In 1968, the UK government awarded me a Major State Studentship to study for a doctorate at Nuffield College, Oxford. Fourteen years (two of them on the Studentship), four universities and five supervisors later, the University of Sussex awarded me a doctorate for my work Language as an Object of Social Theory. In 1987, a revised etc. half of it was published by Oxford University Press as Language in Mind and Language in Society.
None of it was plagiarised. As a Scholarship Boy, it did not occur to me as an option. I gave many, many hours of the best years of my life to writing the fucking thing. Little good did it do me.
If you are the son of Gaddafi or a German aristocrat, perhaps you just assume you are entitled to what you want, and by the easiest route.
I supervised Ph. D students who thought a bit like that. I remember one Busy and Important man who submitted badly-written drafts. I asked him how he wrote them. He told me he dictated to his secretary in between meetings. What are you supposed to say in response to that? Maybe it was OK for Bertrand Russell but you ain't Bertrand Russell?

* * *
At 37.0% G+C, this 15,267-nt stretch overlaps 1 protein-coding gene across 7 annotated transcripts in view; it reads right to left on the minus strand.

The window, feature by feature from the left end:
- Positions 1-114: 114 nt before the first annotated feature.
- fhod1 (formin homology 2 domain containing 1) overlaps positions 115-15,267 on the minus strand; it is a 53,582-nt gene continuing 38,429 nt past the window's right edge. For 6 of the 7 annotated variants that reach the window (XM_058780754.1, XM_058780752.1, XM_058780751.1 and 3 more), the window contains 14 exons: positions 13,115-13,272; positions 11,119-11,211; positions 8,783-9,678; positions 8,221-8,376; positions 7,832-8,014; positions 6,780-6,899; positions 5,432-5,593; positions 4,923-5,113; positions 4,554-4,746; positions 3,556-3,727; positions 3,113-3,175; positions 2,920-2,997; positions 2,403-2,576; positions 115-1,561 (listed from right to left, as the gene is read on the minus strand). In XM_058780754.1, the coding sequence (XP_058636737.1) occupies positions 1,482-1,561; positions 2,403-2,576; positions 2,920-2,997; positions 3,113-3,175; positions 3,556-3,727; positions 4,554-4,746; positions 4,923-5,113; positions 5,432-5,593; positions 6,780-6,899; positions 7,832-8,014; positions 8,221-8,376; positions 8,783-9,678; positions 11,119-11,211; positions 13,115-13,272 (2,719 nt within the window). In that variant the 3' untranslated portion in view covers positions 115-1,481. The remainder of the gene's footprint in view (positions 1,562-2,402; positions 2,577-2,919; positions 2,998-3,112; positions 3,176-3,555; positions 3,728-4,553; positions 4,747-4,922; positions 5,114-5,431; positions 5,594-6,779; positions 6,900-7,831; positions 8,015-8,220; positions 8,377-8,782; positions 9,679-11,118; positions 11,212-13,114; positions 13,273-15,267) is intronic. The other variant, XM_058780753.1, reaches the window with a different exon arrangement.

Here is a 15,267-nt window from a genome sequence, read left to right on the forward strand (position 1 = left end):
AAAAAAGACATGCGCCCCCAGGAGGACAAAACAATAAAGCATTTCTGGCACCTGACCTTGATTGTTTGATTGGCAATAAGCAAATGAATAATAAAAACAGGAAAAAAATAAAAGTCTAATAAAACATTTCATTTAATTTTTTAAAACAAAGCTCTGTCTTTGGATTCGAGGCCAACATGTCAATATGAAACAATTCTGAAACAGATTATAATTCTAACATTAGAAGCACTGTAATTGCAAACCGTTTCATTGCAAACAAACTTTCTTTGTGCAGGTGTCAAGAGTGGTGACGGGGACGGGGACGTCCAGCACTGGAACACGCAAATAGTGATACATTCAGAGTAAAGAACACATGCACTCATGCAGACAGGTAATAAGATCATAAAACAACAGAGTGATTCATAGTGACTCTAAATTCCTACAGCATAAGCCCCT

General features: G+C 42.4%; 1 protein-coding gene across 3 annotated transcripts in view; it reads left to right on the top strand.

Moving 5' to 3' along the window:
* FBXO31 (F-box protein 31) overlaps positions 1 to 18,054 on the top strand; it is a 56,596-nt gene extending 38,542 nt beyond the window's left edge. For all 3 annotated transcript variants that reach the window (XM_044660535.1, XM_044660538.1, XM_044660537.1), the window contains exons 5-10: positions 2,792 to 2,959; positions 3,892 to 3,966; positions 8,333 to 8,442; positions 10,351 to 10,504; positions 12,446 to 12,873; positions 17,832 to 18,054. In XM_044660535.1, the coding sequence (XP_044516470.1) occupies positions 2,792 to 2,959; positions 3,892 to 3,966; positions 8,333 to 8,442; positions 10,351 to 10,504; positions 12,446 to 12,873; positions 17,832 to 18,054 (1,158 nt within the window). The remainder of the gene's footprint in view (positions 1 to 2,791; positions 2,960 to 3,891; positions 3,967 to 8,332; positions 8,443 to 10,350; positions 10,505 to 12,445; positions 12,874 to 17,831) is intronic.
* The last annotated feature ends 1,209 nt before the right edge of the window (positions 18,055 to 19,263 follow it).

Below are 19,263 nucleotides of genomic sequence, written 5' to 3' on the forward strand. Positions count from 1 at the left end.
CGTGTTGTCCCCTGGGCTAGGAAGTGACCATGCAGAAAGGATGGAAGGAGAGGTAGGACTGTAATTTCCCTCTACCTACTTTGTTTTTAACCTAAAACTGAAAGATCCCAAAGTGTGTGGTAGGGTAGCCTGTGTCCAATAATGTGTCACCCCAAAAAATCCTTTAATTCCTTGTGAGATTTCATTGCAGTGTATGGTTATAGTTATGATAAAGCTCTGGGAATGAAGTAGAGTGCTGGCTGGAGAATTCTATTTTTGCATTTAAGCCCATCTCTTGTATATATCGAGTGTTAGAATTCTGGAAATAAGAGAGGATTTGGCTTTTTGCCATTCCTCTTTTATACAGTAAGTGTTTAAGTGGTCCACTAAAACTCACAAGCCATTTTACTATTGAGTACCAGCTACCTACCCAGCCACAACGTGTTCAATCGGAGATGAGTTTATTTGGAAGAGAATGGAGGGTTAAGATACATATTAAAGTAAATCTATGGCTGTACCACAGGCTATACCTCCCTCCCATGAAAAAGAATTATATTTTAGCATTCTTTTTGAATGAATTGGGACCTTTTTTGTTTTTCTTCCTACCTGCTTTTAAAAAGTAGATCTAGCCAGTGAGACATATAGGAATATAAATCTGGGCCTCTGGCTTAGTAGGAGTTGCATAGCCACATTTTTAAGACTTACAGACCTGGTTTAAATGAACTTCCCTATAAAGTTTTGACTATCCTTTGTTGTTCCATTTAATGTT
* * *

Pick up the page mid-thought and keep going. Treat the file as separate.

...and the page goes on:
Part of my disillusionment with university life - about which I still find it hard to write but which led me to quit at the earliest opportunity, aged 50 - arose from my feeling that there were students getting MAs and even Ph Ds who could not really think their way out of a paper bag and that quite a few of my colleagues were in the same predicament.
When universities and polytechnics expanded in the 1960s and 1970s, there were jobs for anyone who had confidence to apply. That included sons and daughters of the upper middle classes who had scraped Thirds or even Pass degrees but who felt somehow entitled to the comforts of an academic post. The Church was no longer really an option.
Many of them never published anything or, if they did, you can read it and immediately sense that it is bland and derivative or worse. By now, all of them are comfortably retired. Their universities seem to me still burdened with the legacy of their mediocrity.